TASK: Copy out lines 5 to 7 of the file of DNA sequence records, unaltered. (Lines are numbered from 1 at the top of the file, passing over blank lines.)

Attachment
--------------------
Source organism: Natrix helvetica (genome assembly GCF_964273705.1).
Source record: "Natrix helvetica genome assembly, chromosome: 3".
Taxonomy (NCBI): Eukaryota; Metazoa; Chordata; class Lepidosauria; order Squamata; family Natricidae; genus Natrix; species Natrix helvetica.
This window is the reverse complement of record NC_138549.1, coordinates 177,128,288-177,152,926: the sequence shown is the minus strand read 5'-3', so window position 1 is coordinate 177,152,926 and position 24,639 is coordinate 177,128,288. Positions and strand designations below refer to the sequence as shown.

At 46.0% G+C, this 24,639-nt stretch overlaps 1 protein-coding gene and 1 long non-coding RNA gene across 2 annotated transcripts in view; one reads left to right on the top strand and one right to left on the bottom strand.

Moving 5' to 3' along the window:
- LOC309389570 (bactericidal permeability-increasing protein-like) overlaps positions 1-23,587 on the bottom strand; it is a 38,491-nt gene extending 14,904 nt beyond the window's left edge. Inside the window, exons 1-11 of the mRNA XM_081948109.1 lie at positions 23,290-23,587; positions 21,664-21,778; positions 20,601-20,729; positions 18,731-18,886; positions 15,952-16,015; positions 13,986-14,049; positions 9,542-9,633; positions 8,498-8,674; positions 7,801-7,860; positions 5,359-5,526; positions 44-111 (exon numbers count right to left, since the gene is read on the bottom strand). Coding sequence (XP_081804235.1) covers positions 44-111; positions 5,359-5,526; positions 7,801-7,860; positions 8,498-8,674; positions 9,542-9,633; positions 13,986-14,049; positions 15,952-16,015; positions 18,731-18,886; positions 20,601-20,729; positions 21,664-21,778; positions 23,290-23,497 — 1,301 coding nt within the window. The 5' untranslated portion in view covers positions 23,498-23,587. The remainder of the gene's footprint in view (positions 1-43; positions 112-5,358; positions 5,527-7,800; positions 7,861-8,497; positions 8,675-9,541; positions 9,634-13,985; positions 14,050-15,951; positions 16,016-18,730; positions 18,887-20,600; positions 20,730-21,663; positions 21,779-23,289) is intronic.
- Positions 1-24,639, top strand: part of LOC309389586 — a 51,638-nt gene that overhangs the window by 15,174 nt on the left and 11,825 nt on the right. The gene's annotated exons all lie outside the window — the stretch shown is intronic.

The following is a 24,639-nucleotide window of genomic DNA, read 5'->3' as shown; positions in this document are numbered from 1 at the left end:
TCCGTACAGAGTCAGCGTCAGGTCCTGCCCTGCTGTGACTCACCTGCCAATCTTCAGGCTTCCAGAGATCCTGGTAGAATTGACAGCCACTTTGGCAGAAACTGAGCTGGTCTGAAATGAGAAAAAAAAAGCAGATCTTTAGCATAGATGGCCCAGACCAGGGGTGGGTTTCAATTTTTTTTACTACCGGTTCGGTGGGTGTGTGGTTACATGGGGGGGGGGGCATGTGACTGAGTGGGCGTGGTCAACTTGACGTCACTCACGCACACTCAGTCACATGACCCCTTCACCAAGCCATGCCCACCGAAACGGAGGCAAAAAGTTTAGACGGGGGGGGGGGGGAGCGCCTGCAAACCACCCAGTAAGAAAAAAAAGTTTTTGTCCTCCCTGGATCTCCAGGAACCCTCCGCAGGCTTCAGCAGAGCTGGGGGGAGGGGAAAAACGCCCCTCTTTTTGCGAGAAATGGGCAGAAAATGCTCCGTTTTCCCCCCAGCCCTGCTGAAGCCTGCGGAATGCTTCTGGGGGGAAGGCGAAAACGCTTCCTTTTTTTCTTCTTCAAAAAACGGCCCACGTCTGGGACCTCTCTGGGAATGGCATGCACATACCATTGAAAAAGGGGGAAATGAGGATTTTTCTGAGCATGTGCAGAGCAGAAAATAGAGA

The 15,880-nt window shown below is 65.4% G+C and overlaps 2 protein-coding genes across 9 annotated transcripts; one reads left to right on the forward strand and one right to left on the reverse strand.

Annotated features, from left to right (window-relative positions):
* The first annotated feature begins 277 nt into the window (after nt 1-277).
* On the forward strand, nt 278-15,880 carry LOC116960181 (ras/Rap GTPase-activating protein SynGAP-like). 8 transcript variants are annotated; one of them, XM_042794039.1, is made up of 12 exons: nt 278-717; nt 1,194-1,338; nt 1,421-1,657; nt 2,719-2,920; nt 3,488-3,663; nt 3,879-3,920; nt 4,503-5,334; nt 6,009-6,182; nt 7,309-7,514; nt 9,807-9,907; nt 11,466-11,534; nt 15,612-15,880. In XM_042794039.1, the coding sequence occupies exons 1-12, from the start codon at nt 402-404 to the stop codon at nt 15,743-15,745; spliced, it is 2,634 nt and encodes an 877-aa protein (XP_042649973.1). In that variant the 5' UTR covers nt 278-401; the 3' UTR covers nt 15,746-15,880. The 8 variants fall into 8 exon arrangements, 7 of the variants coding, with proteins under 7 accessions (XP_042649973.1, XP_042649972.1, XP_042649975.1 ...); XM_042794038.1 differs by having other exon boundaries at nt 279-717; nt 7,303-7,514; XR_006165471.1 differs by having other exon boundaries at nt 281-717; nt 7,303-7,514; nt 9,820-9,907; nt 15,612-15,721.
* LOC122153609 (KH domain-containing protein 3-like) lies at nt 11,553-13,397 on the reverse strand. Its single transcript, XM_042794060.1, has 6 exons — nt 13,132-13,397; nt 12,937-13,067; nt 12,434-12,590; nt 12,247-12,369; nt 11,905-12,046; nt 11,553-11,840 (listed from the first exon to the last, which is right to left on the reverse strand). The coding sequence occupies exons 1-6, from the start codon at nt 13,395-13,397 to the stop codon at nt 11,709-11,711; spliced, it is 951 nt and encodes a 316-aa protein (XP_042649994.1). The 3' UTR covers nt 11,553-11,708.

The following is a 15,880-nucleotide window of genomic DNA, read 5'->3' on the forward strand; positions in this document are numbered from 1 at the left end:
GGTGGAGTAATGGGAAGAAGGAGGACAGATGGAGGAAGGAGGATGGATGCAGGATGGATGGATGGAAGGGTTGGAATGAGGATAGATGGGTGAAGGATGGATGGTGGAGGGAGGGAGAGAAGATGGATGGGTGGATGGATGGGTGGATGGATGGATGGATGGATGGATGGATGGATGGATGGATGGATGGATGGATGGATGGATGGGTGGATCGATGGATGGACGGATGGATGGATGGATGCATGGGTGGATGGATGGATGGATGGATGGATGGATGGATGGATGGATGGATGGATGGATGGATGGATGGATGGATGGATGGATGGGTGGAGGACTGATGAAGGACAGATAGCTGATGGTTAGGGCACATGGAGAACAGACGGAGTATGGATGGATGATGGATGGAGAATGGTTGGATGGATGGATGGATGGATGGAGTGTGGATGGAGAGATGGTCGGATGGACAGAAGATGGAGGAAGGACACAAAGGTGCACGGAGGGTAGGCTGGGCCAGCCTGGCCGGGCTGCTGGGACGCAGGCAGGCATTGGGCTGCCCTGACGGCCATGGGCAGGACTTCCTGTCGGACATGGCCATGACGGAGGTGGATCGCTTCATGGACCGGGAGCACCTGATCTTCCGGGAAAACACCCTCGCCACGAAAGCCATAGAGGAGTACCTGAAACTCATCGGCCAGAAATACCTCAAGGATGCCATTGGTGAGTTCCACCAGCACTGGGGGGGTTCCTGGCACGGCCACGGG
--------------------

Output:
At 46.0% G+C, this 24,639-nt stretch overlaps 1 protein-coding gene and 1 long non-coding RNA gene across 2 annotated transcripts in view; one reads left to right on the top strand and one right to left on the bottom strand.

Moving 5' to 3' along the window:
- LOC309389570 (bactericidal permeability-increasing protein-like) overlaps positions 1-23,587 on the bottom strand; it is a 38,491-nt gene extending 14,904 nt beyond the window's left edge. Inside the window, exons 1-11 of the mRNA XM_081948109.1 lie at positions 23,290-23,587; positions 21,664-21,778; positions 20,601-20,729; positions 18,731-18,886; positions 15,952-16,015; positions 13,986-14,049; positions 9,542-9,633; positions 8,498-8,674; positions 7,801-7,860; positions 5,359-5,526; positions 44-111 (exon numbers count right to left, since the gene is read on the bottom strand). Coding sequence (XP_081804235.1) covers positions 44-111; positions 5,359-5,526; positions 7,801-7,860; positions 8,498-8,674; positions 9,542-9,633; positions 13,986-14,049; positions 15,952-16,015; positions 18,731-18,886; positions 20,601-20,729; positions 21,664-21,778; positions 23,290-23,497 — 1,301 coding nt within the window. The 5' untranslated portion in view covers positions 23,498-23,587. The remainder of the gene's footprint in view (positions 1-43; positions 112-5,358; positions 5,527-7,800; positions 7,861-8,497; positions 8,675-9,541; positions 9,634-13,985; positions 14,050-15,951; positions 16,016-18,730; positions 18,887-20,600; positions 20,730-21,663; positions 21,779-23,289) is intronic.